Tattooing is the most misunderstood form of art in contemporary Japan. Demonized by centuries of prohibitions and rarely discussed today in civilized circles, people with tattoos are outcasts in their own country — banned from many beaches, pools and public baths. Ask anyone to explain the reason for this vilification and most will blame the yakuza and their penchant for body ink; better-informed citizens may even trace the roots of negative attitudes to the 17th century, when criminals were tattooed as a form of punishment.
However, such explanations for Japan's longstanding animosity toward tattoos are, at best, an oversimplification — and, at worst, downright incorrect. Instead of targeting wrongdoers, Japanese prohibitions against tattoos have historically been aimed at the working classes, women and ethnic minorities, and today the bearer of a full-back tattoo is increasingly likely to be a sensitive salaryman rather than a punch-permed thug.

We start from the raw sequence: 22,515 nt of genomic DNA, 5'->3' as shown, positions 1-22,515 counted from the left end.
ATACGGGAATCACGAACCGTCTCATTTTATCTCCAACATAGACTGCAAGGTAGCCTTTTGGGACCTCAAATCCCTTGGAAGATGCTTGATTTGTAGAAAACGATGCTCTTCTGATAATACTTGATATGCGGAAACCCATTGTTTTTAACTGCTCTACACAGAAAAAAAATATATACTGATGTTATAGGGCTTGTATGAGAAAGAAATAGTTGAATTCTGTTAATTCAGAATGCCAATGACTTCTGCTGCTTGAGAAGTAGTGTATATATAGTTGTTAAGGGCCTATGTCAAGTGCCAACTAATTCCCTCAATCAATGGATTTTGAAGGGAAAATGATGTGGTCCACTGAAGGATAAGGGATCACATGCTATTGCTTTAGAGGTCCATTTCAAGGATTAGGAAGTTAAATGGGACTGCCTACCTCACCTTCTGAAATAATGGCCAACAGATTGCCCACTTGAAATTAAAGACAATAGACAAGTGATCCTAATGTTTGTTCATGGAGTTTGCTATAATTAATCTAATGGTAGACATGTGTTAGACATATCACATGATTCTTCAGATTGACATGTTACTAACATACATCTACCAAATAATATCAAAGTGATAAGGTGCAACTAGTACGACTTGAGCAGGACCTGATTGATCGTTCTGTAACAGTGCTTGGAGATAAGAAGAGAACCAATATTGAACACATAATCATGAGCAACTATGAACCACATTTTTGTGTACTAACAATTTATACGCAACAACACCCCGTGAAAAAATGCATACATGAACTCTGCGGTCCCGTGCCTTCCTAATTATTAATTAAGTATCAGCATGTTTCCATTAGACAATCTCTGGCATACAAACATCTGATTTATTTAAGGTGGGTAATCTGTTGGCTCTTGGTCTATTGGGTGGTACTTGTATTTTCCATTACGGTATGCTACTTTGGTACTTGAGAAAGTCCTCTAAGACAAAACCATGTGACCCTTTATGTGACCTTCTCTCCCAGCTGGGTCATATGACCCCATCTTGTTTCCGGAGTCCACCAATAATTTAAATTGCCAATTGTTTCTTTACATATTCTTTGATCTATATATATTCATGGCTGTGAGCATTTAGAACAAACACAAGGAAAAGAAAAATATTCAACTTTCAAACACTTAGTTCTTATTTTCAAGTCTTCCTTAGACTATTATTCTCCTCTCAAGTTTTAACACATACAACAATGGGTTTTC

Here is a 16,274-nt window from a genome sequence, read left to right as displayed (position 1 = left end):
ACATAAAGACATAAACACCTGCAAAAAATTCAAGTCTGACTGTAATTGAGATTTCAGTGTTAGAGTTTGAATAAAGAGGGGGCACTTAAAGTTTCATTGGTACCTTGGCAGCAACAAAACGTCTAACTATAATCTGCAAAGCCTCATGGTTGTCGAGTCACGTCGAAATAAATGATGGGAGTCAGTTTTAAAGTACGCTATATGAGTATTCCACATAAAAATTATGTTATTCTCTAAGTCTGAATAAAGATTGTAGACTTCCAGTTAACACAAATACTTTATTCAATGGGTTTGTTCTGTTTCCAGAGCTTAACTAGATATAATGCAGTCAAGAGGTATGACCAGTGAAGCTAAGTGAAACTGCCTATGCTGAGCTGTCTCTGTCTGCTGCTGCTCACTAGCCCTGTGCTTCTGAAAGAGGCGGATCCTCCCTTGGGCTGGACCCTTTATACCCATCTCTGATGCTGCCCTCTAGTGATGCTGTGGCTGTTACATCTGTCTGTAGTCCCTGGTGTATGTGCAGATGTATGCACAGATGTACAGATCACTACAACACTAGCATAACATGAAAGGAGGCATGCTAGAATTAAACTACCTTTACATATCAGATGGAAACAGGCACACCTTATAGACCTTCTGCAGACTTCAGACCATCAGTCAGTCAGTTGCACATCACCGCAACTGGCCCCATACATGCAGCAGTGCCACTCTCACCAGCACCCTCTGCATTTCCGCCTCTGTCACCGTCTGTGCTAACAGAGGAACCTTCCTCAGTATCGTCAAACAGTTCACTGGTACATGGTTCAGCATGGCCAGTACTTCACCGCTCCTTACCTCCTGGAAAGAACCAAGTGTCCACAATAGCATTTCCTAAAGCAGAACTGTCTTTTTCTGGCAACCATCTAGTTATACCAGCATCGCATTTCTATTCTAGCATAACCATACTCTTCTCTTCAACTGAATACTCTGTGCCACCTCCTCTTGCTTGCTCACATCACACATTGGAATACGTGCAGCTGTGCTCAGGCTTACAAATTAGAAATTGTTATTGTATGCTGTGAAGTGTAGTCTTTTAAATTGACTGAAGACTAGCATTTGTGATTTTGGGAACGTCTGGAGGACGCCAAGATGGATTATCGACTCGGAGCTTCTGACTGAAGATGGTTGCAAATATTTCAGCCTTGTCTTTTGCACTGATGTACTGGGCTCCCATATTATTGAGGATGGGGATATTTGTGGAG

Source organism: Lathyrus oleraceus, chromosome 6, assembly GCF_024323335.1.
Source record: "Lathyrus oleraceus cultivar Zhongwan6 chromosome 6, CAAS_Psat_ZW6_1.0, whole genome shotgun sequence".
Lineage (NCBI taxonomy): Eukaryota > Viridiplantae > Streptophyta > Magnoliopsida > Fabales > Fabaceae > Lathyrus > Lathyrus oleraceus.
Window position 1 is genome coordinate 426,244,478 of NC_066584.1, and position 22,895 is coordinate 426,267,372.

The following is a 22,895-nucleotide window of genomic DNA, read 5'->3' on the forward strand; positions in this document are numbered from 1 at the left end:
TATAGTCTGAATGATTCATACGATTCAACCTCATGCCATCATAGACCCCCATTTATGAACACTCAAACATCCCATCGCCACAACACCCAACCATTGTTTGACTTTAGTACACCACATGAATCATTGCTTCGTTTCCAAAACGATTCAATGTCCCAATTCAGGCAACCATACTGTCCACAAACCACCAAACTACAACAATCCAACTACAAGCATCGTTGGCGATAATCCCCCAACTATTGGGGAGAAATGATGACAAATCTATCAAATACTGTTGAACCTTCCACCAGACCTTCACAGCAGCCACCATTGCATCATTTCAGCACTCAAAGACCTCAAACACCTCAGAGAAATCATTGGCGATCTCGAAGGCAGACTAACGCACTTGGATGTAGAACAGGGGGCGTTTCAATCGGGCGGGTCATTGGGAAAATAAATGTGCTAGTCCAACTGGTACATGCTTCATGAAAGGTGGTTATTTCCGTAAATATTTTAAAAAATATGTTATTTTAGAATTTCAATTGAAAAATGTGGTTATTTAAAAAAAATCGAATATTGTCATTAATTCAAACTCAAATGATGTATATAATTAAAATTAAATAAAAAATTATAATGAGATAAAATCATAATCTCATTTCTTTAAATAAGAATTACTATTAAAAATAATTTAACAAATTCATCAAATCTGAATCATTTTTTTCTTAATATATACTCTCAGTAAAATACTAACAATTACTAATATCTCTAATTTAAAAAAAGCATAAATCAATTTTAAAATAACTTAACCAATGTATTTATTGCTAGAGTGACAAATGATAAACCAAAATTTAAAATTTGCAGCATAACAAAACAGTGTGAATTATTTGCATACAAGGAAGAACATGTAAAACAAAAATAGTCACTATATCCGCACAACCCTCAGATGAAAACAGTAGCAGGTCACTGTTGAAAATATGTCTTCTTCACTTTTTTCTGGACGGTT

The history of body modification in Japan is long and vibrant, dating back to the Jomon Period (roughly 10,500 B.C. to 300 B.C.), when clay figurines were molded with marks that modern historians interpret as either tattoos or scarification. Later in the third century, Chinese records noted that all Japanese males bore heavy tattoos on their faces and bodies.